Bulgarian MPs on Monday voted in Kiril Petkov, a Harvard-educated entrepreneur, as prime minister and approved the lineup of his broad coalition government, ending months of political deadlock in the European Union’s poorest member state.
Mr Petkov, 41, whose new centrist faction We Continue The Change (PP) won Bulgaria’s third national election this year in November, secured a clear majority of 134 votes in the 240-member parliament to take over the reins of the Balkan country.
He will lead an unprecedented ruling coalition with the leftist Socialists, anti-establishment ITN party and the centre-right Democratic Bulgaria, united under the motto “zero tolerance to corruption”, for a four-year term.
Appealing to all lawmakers to support legal changes needed to overhaul the judiciary, he told the chamber: “I will insist that corruption from the lowest to the highest level be exposed.”
The new government takes over following eight months of political impasse and two interim administrations after anger against high-level graft ended the decade-long rule of former centre-right premier Boyko Borissov.
The new leader has also made clear he will facilitate North Macedonia’s EU ambitions, in a huge boost for the bloc’s enlargement.
Speaking to the Financial Times, he said: “We will propose a new process [on North Macedonia], very fast, with a limited timeframe, just six months long.”
Mr Petkov will navigate a four-party alliance of Borissov’s political foes with a vow to clean up public life, speed growth to over five percent a year and catch up faster with richer Western peers.
His cabinet will have to steer Bulgaria through challenges ranging from high energy costs and low Covid vaccination rates to preparing the economy for eurozone entry in 2024.
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He told reporters: “My first task will be to keep the electricity costs for consumers at bay and boost the level of vaccinations at least to the average level in the EU.”
Households have been shielded from a surge in global energy prices so far due to regulated prices. The prices are set to rise from January 1.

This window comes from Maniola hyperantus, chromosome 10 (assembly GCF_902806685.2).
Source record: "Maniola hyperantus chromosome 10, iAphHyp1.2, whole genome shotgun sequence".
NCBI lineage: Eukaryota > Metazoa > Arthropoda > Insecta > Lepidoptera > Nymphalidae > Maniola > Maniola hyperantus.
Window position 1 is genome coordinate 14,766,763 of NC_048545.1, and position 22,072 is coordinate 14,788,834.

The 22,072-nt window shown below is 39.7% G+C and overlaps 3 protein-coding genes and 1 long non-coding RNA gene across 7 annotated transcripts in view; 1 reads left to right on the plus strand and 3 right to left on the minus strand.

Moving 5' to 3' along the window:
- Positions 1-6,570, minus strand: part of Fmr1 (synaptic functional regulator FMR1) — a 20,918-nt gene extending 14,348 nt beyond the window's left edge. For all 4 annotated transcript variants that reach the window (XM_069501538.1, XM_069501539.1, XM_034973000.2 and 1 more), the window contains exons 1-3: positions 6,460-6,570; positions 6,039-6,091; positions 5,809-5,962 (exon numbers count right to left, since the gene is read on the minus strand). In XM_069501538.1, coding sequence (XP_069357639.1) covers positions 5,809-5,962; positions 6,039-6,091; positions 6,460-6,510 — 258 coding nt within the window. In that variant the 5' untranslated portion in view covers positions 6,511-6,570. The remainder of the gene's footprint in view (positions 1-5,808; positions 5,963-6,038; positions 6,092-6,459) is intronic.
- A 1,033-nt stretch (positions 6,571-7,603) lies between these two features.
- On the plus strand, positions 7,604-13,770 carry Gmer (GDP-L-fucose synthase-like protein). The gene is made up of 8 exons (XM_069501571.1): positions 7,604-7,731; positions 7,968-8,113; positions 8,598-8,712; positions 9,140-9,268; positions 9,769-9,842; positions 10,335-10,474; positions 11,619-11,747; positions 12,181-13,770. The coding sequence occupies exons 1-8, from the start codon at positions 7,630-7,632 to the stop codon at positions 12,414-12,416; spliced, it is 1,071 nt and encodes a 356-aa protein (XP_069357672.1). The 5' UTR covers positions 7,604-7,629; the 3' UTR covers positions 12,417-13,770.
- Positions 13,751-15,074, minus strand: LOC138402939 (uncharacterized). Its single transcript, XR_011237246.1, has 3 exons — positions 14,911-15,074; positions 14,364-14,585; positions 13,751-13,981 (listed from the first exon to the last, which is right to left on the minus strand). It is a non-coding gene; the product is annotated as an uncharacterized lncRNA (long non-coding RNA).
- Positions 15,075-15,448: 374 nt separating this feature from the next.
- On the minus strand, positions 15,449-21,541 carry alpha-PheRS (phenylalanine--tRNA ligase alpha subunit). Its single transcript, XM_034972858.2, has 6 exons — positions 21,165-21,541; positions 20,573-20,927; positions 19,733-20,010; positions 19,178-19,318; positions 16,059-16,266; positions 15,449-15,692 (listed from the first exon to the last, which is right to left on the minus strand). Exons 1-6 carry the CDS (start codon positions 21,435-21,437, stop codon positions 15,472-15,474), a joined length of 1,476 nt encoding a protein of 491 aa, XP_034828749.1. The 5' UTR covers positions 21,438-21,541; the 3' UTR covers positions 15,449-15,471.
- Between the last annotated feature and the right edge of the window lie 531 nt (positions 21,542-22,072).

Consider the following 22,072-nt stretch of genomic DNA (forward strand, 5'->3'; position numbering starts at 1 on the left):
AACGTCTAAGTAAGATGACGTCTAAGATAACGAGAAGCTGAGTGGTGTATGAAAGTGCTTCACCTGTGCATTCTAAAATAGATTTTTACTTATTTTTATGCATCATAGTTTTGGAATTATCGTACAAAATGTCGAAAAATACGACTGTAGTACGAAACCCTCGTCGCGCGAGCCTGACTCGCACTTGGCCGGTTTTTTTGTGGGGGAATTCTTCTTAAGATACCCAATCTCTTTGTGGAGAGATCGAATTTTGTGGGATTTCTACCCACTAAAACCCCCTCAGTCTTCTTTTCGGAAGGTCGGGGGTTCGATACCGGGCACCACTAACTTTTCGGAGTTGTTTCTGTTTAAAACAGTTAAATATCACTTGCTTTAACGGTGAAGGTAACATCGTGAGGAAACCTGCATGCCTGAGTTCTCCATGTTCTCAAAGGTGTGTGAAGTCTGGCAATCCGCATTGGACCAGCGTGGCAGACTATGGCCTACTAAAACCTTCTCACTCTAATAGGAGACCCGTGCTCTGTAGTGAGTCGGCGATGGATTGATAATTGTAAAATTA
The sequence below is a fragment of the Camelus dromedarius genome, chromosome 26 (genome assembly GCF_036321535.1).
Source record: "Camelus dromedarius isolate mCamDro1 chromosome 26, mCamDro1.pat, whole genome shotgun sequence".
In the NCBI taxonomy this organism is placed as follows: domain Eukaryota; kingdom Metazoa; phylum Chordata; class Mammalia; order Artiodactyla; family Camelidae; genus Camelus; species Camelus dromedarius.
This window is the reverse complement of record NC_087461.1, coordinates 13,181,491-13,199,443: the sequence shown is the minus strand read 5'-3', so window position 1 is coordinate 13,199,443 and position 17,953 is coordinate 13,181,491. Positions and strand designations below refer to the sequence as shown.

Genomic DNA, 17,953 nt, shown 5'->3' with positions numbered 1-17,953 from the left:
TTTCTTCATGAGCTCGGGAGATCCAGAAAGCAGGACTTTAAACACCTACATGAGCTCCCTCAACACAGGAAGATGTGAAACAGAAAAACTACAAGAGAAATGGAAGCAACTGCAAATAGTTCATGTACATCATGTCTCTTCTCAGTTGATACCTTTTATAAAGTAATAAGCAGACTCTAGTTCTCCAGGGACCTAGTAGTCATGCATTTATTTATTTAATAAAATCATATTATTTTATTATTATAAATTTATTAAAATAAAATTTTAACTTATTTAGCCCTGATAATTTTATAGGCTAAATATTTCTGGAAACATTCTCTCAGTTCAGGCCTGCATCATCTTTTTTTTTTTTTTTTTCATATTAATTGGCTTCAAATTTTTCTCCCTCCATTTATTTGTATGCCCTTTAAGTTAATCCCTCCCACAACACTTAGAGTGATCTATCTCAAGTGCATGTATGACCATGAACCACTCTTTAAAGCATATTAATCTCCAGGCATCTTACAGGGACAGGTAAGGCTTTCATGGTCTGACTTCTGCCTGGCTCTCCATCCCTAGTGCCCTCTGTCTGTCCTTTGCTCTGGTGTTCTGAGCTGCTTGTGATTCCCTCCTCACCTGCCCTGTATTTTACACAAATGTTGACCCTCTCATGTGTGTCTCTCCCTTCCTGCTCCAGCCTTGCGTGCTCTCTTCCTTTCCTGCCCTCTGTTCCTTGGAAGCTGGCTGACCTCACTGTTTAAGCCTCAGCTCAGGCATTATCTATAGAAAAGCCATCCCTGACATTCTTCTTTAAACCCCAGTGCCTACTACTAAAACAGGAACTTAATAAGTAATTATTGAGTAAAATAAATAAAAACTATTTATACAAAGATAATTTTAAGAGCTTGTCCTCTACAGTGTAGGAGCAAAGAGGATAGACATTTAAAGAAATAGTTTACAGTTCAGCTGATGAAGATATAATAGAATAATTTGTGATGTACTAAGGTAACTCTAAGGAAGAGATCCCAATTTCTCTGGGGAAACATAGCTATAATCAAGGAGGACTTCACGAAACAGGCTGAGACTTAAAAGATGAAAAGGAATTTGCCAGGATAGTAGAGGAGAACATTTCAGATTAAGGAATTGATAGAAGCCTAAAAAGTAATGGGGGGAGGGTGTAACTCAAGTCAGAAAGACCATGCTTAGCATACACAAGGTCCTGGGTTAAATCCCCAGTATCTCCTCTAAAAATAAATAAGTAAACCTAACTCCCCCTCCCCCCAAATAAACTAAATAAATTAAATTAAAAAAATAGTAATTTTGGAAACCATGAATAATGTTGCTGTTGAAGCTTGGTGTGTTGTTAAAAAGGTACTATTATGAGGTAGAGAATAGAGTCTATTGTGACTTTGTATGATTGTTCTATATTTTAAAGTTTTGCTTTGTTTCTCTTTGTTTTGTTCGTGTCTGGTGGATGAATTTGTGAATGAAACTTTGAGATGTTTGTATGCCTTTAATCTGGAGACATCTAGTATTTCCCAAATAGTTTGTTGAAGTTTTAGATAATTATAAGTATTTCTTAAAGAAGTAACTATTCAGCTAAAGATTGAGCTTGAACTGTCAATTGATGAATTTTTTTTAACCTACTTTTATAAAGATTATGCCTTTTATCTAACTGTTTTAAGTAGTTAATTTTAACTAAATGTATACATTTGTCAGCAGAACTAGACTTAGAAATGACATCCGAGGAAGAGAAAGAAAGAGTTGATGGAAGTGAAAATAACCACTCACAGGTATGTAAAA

The six Balkan countries of Serbia, Kosovo, Bosnia-Herzegovina, Montenegro, Albania and North Macedonia have a formal European “perspective” – EU code for eventual membership of the world’s largest trading bloc, although the process is largely stalled.
For the Eastern Partnership countries, the EU is offering money, technical assistance and broad market access, having done free-trade deals with Tbilisi, Chisnau and Kyiv, in return for adopting EU democratic, administrative and economic norms.
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Despite the lack of EU promises, Ukraine’s Prime Minister Denys Shmygal told Reuters in Brussels last week that even the steps towards integration worry Moscow, citing a Russian campaign to break Ukrainian momentum towards joining the bloc.
Moscow rejects the accusations.
The current situation in the Balkans was also discussed at the G7 foreign ministerial meeting at the Museum of Liverpool over the weekend, with the UK looking to play a role in establishing stability.
The Foreign Office talked up Britain’s previous role in hosting the Western Balkans Summit in 2018.
At the gathering three years ago, leaders of the six countries made commitments in a series of joint declarations on regional co-operation and good neighbourly relations, war crimes, and missing persons in the territory of the former Yugoslavia.